First, the bad news: Key West taxpayers could face an 8% tax hike for the coming budget year. 

The good news? That’s a worst-case scenario. 

City commissioners approved the tentative tax increase at their initial budget meetings last week, but can — and often do — adjust the tax rate downward between now and the final budget hearing in September.

“By law, we can lower the proposed tax rate that we approved for advertising purposes, but we can’t increase it,” said Commissioner Sam Kaufman, who voted against the 8% spike, even if it is tentative. Commissioner Billy Wardlow also dissented.

“City staff had only recommended a 4% increase,” Kaufman said. “I’d rather see a more phased approach to our salary and staffing increases. Overall I’m pleased with many things in the budget, but I think the 8% is a bit high. To be fair to my colleagues on the commission, though, that figure will likely go down. In past years we’ve approved a tentative increase of up to 8%, but then by the final budget hearing, we got all the way back to rollback with no increase.”

Rollback is the tax rate at which the city — or any government body — will collect the same dollar amount in taxes as it did the previous year, meaning there is no tax increase.

When the city’s finance staff presented the proposed budget to the commissioners, with the recommended 4% tax hike, Finance Director Mark Finigan told the commissioners in an email, “We are still not balanced out. Budgeted expenditures exceed budgeted revenue by over $800,000. We started with a $7 million difference and closed the gap by pushing and pulling from all directions to get to the $800,000 number.”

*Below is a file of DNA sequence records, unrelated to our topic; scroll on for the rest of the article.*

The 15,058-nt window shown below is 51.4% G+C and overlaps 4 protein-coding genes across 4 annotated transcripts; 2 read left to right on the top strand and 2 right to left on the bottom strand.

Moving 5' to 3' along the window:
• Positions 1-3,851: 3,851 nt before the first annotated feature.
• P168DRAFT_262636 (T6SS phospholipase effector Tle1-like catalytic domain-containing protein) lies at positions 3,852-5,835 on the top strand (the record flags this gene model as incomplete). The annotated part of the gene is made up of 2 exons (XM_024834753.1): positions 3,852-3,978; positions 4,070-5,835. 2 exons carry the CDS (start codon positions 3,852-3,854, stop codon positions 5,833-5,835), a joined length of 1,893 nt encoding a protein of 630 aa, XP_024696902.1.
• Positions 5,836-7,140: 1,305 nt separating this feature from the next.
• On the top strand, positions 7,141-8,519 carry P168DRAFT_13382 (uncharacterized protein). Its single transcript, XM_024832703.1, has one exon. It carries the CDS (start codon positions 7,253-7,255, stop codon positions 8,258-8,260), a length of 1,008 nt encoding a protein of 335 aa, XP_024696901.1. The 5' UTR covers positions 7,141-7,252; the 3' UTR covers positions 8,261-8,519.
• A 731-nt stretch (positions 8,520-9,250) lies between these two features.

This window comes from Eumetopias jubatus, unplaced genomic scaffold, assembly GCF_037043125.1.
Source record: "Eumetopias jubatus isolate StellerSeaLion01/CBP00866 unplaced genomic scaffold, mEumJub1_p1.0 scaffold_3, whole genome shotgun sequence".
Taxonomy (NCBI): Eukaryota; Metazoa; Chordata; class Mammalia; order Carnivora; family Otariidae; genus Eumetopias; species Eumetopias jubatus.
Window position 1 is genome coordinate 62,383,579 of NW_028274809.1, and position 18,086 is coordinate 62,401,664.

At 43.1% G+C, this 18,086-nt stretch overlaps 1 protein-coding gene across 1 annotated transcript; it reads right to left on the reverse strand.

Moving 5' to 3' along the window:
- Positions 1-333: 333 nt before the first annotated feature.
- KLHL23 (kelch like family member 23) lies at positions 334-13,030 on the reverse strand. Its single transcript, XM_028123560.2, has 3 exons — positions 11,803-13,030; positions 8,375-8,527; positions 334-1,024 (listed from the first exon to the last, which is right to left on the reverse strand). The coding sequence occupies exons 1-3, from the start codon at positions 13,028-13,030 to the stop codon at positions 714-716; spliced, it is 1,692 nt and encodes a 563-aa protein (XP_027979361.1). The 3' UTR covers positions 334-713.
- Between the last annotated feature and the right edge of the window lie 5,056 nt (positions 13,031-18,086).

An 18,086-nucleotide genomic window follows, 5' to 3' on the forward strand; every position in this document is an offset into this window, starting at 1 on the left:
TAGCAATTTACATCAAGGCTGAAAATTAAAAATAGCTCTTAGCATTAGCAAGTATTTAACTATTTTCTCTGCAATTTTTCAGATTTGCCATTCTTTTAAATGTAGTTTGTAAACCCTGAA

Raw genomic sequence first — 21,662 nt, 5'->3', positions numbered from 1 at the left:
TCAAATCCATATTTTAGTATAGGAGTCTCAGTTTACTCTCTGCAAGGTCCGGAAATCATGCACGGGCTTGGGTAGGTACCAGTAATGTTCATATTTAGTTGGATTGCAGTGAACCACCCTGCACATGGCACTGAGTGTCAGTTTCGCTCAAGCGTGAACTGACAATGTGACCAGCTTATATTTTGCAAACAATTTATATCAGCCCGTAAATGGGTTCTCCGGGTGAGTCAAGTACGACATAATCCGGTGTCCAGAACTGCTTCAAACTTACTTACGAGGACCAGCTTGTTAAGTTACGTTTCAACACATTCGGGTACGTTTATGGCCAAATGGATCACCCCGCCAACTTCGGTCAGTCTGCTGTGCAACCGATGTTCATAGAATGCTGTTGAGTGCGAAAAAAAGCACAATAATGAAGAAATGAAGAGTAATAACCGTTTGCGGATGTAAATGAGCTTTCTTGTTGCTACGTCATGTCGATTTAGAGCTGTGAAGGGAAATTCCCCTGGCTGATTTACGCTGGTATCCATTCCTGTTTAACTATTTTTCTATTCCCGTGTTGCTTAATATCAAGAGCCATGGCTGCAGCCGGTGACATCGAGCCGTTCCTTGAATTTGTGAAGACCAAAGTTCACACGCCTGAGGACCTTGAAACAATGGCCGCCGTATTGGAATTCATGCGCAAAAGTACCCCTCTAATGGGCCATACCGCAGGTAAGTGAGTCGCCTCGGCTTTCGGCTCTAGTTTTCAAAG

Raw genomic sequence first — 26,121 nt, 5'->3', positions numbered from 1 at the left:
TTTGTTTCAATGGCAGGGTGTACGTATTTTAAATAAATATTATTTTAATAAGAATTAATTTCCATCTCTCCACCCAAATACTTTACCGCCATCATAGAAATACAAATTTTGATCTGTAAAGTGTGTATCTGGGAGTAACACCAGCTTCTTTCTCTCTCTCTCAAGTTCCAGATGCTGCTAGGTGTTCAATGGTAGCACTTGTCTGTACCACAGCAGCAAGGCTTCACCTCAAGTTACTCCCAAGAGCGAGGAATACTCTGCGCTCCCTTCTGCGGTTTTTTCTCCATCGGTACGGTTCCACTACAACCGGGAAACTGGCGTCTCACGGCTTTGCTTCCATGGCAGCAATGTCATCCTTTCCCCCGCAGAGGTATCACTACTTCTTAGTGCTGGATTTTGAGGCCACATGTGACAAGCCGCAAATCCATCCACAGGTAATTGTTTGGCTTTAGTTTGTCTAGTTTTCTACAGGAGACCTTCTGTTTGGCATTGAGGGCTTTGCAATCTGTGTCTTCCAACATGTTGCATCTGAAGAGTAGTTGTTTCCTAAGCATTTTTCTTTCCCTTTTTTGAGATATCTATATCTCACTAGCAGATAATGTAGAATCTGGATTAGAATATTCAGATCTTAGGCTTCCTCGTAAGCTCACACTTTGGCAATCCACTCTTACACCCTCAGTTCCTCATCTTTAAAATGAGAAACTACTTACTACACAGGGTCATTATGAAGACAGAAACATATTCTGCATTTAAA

In the coming weeks, commissioners and city staff will consider new revenue streams and potential areas to reduce spending.

Finigan told the commissioners that the proposed budget — with only a 4% tax increase — includes a $1-per-hour increase in parking fees, a 4% raise for city workers and the addition of 13 new employee positions, including a $120,000-a-year housing coordinator, for which Mayor Teri Johnston has been strongly advocating.

Kaufman said he’d rather save that salary, and instead hire a housing coordinator as a contractor, rather than a full-time employee. “I’d like to look at hiring AH Monroe to be our housing adviser and coordinator. I support having that function, but I don’t think it needs to be a full-time employee.”

Due to the cruise ship reductions, the proposed budget also drops the city’s anticipated cruise ship revenue from about $1 million a year to $54,900 for the coming fiscal year, Kaufman said.

“We’re only budgeting for nine cruise ships all year,” he said, adding that no one knows whether any smaller cruise ships will actually visit Key West.

“I know that’s what the Committee for Safer Cleaner Ships kept saying, and I’ll be thrilled if it happens,” Kaufman said. “But we don’t know with any certainty whether any smaller ships will actually come.”

Finigan also noted in his presentation that the proposed budget does not include any funding for the hiring of outside legal counsel to address an anticipated lawsuit from the owners of Pier B cruise ship dock if the city limits their ability to operate their pier. 

The city has public budget hearings scheduled for Sept. 8 and Sept. 20.

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Mandy Miles drops stuff, breaks things and falls down more than any adult should. She's married to a saintly — and handy — fisherman, and has been stringing words together in Key West since 1998.